Even as we are making progress in terms of recovery and resolution directives, which has been or is currently being put into place in the different nations, fundamentally we do not actually have a really well-defined backstop, which means no one wants to see shortfalls.

Q: Describe your research on capital requirements.

With Viral Acharya of New York University, I tried to come up with some benchmarking. Since we didn’t have the information about the banks’ balance sheets and we don’t want to speculate about scenarios that would lead to the next shock, since we're always wrong about that, we used different methods.

During the 2008-2009 financial crisis, how much capital was held by the banks that did not have problems? The Bank of England estimated for small banks it was 4%, and for large banks 7% book equity to total assets that got them through the crisis without any kind of government bailout. So we estimated how much capital banks need to come up to those thresholds now. We found that the European banking system needs an additional €400-500 billion in capital, while the ECB estimated a shortfall of €25 billion for all banks. An advantage of this method is that we actually avoid estimating losses during a crisis.  

We also used “SRISK” as alternative measure of capital shortfall as calculated by NYU Stern School of Business Volatility Lab. This concept and the stress test conduced by the ECB are conceptually similar as they estimate losses in a stress scenario and determine the capital shortfall between a prudential capital requirement and the remaining equity after losses. The stress scenario is a systemic financial crisis with a global stock market decline of 40% over a period of six months and assuming a prudential capital ratio of 5.5%. This scenario and the resulting SRISK measure use market data and market equity, instead of book equity, in determining leverage. We estimated a capital shortfall of about €500 billion just for the European public banking sector, where the ECB estimated a €20 billion shortfall.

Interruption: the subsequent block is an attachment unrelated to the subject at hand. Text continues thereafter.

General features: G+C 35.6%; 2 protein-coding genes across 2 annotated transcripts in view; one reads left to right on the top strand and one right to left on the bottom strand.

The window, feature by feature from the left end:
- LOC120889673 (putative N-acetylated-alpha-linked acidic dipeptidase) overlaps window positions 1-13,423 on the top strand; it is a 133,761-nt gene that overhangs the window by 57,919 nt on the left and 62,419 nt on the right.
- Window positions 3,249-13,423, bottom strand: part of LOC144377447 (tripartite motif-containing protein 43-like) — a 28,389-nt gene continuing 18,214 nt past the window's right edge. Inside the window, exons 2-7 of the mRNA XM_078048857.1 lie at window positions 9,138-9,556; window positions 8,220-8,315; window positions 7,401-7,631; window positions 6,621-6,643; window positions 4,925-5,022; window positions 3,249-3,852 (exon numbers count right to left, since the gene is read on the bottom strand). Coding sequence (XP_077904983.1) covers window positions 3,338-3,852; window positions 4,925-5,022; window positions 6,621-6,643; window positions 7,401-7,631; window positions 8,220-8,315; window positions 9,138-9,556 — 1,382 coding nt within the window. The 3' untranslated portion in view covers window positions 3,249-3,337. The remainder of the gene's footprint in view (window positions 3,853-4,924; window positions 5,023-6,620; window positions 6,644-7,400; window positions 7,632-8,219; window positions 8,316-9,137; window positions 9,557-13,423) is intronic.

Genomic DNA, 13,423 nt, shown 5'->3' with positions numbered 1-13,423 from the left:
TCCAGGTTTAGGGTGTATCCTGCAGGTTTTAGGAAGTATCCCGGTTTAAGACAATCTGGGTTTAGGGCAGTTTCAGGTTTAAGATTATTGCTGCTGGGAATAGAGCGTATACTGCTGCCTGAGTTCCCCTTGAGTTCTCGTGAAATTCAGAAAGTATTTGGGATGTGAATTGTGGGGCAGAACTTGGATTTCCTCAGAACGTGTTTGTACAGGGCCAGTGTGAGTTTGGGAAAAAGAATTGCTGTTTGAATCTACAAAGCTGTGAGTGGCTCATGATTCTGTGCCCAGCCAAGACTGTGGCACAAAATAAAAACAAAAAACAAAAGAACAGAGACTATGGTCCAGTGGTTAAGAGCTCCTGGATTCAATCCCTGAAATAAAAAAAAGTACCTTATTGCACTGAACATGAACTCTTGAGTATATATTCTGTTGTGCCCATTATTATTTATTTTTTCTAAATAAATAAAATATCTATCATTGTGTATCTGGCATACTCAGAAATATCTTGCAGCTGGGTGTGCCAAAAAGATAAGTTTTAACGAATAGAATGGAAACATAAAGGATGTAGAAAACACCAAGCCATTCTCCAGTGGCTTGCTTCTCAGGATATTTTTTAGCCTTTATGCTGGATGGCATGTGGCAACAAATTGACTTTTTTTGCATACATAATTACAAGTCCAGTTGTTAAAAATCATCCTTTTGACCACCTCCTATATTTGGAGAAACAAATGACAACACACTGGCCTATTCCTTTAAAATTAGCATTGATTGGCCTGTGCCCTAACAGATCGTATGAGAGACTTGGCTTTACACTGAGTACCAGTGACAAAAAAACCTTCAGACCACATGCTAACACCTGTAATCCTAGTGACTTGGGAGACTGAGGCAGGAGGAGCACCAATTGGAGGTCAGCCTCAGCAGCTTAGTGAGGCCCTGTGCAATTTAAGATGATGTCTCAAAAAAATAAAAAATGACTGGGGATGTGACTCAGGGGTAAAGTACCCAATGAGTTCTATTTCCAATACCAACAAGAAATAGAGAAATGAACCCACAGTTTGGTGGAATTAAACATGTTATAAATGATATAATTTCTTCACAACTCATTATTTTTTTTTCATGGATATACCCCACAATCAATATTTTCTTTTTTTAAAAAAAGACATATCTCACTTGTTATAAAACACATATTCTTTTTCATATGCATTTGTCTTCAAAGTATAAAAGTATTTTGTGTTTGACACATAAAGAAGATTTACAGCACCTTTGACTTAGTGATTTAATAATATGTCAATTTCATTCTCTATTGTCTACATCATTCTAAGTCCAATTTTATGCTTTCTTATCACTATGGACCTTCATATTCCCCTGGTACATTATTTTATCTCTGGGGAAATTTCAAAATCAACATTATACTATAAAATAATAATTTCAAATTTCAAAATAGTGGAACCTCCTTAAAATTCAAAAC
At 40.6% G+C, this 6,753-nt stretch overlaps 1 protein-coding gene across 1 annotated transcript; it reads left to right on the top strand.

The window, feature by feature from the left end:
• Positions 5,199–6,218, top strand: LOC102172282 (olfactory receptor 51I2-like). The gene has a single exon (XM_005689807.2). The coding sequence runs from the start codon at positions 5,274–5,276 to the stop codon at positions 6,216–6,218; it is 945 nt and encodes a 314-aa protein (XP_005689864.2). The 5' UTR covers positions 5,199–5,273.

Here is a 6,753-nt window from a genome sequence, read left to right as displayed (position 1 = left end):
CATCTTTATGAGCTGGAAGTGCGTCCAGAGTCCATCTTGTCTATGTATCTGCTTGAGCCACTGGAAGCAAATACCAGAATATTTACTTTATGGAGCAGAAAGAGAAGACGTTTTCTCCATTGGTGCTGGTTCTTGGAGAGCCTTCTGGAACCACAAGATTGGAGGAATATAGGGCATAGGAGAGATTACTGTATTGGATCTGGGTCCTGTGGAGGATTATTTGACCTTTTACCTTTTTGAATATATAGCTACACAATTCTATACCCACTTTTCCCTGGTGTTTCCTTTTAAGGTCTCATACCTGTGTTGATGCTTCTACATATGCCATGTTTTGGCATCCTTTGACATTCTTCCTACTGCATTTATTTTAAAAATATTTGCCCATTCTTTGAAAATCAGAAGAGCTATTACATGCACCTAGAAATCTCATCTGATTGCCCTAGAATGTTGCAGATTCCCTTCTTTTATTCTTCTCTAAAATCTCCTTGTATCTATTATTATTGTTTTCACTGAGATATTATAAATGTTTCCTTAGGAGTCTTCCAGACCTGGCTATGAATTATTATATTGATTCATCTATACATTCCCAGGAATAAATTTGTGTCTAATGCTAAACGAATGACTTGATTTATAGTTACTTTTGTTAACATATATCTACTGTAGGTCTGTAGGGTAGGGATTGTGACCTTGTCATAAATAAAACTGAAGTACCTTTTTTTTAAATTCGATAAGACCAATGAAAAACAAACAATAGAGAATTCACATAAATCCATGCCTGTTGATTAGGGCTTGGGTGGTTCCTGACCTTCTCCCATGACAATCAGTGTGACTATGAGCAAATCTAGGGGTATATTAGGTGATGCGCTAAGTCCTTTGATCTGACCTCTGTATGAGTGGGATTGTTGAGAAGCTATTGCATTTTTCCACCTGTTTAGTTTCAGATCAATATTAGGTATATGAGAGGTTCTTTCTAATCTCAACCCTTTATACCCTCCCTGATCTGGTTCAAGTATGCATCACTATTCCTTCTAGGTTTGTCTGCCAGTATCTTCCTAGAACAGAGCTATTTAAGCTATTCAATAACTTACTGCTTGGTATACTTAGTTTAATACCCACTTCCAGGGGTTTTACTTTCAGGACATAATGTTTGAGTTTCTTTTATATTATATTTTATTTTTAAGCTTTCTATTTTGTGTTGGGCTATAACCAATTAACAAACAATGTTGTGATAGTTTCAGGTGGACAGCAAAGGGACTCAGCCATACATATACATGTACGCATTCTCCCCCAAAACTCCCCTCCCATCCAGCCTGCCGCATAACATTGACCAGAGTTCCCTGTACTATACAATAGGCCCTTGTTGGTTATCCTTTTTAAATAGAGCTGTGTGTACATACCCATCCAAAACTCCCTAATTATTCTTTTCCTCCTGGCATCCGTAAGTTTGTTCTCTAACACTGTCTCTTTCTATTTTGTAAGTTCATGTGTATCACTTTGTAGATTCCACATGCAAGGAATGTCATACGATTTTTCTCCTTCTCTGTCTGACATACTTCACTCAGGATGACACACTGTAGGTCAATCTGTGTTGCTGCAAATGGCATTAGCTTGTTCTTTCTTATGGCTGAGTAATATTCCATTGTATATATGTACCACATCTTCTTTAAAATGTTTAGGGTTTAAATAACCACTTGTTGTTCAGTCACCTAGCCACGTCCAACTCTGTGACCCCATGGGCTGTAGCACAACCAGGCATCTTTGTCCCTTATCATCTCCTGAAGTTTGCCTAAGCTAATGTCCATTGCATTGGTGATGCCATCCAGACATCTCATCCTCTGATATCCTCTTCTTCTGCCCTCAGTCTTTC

While our benchmark estimates had a negative correlation with capital shortfall, SRISK is positively correlated with total losses incurred by banks in the adverse scenario. This suggests that it is not the actual losses but rather different ways of specifying prudential capital requirements that must be driving the negative correlation between SRISK and the results of the ECB. To be precise, our analysis shows that it is the use of risk weights in the regulatory benchmark that explains the shortfall differential between our and the ECB’s assessment. Future stress tests should incorporate a robust approach that does not rely exclusively on risk-weighted assets but adopts multiple approaches including a simple leverage ratio.

Q: Why are banks able to run on these leverage ratios?

No corporation would run on a leverage ratio like a bank does. One reason it’s tolerated is that banks are so important for everybody that we know if there’s a problem we will rescue them. Everybody knows there will be a bailout. If there were no chance of a bailout, nobody would allow banks to work with these low capital ratios. Bond investors would demand much higher ratios.

I think banks need to have more capital, and more of the debt on the bank balance sheet should be outside the banking system. Banks are the largest holders of other banks’ bonds. In Germany, about 80% of all bank bonds are held by other German banks. As long as this is the case, I doubt the banks will be able to access the capital they need in a crisis which, of course, means that taxpayer money is still at risk.

Q: How much is systemic risk still an issue?

What the ECB was actually trying to do with the stress test was to look at the assets and determine whether each bank is individually well capitalized. They haven’t looked at what happens to the system if one bank needs to deleverage. The interconnectedness between banks, between banks and markets, between banks and the real economy, and the feedback effects back to the financial sector are complex and is not covered by this test. It’s something which needs to be changed over the next couple of years.

Q: Why isn't evaluation of systemic risk built in?